Testing commissioned by The Associated Press revealed that the glasses contained lead up to 1,000 times the federal limit for children’s products. The items also contained lesser amounts of the more-toxic metal cadmium.
In response to word of the investigation by the U.S. Consumer Product Safety Commission, importer Vandor LLC of Utah said it would voluntarily recall the glasses, which feature colorful designs depicting the likes of Superman, Wonder Woman and characters from “The Wizard of Oz” such as Dorothy and the Tin Man.
The glasses did not release high amounts of lead from the decorations, and no one would be injured by handling them. The issue is whether the glasses, made in China and purchased by AP at the Warner Brothers Studios store in Burbank, Calif., comply with federal law on how much lead can be in a children’s product.
Vandor told AP the glasses are targeted to adult collectors and that they passed testing for lead.
But CPSC spokesman Scott Wolfson said Monday that the agency considers the glasses children’s products and was collecting samples for its own testing.
That determination mattered because if regulators concluded the glasses were not children’s products, the glasses wouldn’t be subject to strict lead limits. The federal limit on children’s products is 0.03 percent — AP’s testing showed the lead content in the colored decorations was between 16 percent and 30.2 percent.
Soon after the CPSC said it was investigating, Warner Brothers said it would stop selling the glasses in “an abundance of caution.” The entertainment giant said that in response to its request, Vandor would approach the safety commission about a formal recall.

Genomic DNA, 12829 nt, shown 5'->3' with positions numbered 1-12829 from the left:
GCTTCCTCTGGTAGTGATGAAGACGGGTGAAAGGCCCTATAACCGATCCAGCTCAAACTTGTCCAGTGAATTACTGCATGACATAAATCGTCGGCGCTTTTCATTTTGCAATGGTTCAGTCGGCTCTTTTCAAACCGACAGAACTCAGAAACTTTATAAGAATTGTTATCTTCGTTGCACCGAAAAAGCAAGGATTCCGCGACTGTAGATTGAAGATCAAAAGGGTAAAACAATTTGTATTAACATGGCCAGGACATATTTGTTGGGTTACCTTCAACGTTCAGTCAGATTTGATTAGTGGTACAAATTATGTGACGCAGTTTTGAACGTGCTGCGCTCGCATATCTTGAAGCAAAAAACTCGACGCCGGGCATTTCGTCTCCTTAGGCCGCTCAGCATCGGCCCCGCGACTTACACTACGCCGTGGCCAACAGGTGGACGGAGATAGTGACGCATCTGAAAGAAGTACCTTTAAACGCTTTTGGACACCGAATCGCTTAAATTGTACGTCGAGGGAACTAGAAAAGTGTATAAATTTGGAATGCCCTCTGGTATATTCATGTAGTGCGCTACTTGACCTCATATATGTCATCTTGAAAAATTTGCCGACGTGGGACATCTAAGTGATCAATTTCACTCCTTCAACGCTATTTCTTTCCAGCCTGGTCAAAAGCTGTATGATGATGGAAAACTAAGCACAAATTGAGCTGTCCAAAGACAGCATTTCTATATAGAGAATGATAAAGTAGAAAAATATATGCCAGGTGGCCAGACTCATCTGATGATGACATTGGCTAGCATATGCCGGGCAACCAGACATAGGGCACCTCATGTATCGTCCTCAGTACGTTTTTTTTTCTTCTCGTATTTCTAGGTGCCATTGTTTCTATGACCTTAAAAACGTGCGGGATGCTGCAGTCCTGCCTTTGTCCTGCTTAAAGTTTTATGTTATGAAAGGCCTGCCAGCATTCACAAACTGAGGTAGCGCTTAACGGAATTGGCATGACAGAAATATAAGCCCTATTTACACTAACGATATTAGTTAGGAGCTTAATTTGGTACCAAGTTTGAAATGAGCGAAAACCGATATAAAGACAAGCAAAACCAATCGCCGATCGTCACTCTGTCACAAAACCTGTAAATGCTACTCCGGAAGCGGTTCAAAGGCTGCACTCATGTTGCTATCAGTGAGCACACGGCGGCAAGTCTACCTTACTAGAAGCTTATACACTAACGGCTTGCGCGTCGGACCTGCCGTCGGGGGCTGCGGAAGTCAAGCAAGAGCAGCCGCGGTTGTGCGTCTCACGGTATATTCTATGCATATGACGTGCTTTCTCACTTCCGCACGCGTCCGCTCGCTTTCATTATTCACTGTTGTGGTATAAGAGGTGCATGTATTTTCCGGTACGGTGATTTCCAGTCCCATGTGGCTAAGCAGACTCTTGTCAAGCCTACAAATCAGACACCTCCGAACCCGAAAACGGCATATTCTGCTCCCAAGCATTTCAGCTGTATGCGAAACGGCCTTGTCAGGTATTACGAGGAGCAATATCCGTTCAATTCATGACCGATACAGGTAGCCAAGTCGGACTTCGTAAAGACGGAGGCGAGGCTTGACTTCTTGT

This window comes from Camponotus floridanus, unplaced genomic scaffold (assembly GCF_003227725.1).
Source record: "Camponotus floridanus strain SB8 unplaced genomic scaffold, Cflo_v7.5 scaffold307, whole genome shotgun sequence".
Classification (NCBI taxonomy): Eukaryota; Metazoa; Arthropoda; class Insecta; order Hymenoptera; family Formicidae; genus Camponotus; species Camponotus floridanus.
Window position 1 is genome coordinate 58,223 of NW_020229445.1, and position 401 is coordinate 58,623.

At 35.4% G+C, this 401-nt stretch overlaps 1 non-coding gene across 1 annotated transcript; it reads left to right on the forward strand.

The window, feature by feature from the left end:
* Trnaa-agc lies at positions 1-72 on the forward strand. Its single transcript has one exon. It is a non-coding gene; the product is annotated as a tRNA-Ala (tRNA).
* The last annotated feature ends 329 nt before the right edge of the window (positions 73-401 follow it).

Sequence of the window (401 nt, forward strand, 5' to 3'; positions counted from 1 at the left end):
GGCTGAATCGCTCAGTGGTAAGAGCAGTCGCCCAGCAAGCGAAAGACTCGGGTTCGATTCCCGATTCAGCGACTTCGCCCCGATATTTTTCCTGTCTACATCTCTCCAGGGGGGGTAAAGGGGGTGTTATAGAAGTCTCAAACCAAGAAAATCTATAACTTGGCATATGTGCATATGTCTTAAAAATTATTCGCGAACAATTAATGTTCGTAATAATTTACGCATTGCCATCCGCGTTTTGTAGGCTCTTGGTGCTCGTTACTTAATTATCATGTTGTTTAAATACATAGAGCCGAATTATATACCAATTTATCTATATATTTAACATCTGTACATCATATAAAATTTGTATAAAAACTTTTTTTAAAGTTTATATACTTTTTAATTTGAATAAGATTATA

A spokeswoman for Vandor confirmed plans to voluntarily pull the glasses wherever they’re sold. The company previously told AP that less than 10,000 of each set had been sold and that the products were made under contract in China.
Last week, while commenting on AP’s test results, Warner Brothers said, “It is generally understood that the primary consumer for these products is an adult, usually a collector.”
However, on Warner Brothers’ website, the superhero glasses are sold alongside kids’ T-shirts with similar images and a school lunch box. An online retailer, www.retroplanet.com, describes the 10-ounce glasses as “a perfect way to serve cold drinks to your children or guests.”
Wolfson said the agency also would be collecting samples of other glasses highlighted in AP’s investigation. “Those that have decorations that children would be attracted to are the focus of our attention at this point,” he said.
Meanwhile, the Coca-Cola Co. voluntarily recalled 88,000 glasses that shed cadmium during separate AP testing that recreated what could escape from decorations during regular handling. The glasses came in sets of four and were designed to look like cans of Coke, Diet Coke, Coke Zero and Sprite.
Coke said late Sunday that the all-red Coke glass prompted the recall “for quality reasons.” The company said that while “tests indicated some cadmium in the decoration on the outside of the glass, the low levels detected do not pose a safety hazard or health threat.”
The manufacturer of the Coke glasses, French-owned Arc International, emphasized in a statement attributed to CEO Fred Dohn that the glasses “are safe for their intended use and meet all applicable regulatory standards for cadmium.”
The AP testing was part of the news organization’s ongoing investigation into dangerous metals in children’s products and was conducted in response to a recall by McDonald’s of 12 million glasses this summer because cadmium escaped from designs depicting four characters in the latest “Shrek” movie.
Arc International officials said in June that the “Shrek” glasses, made at its New Jersey plant, were manufactured according to standard industry practices, which includes the routine use of cadmium to create red and similar colors.
The AP National Investigative Team can be reached at investigate(at)ap.org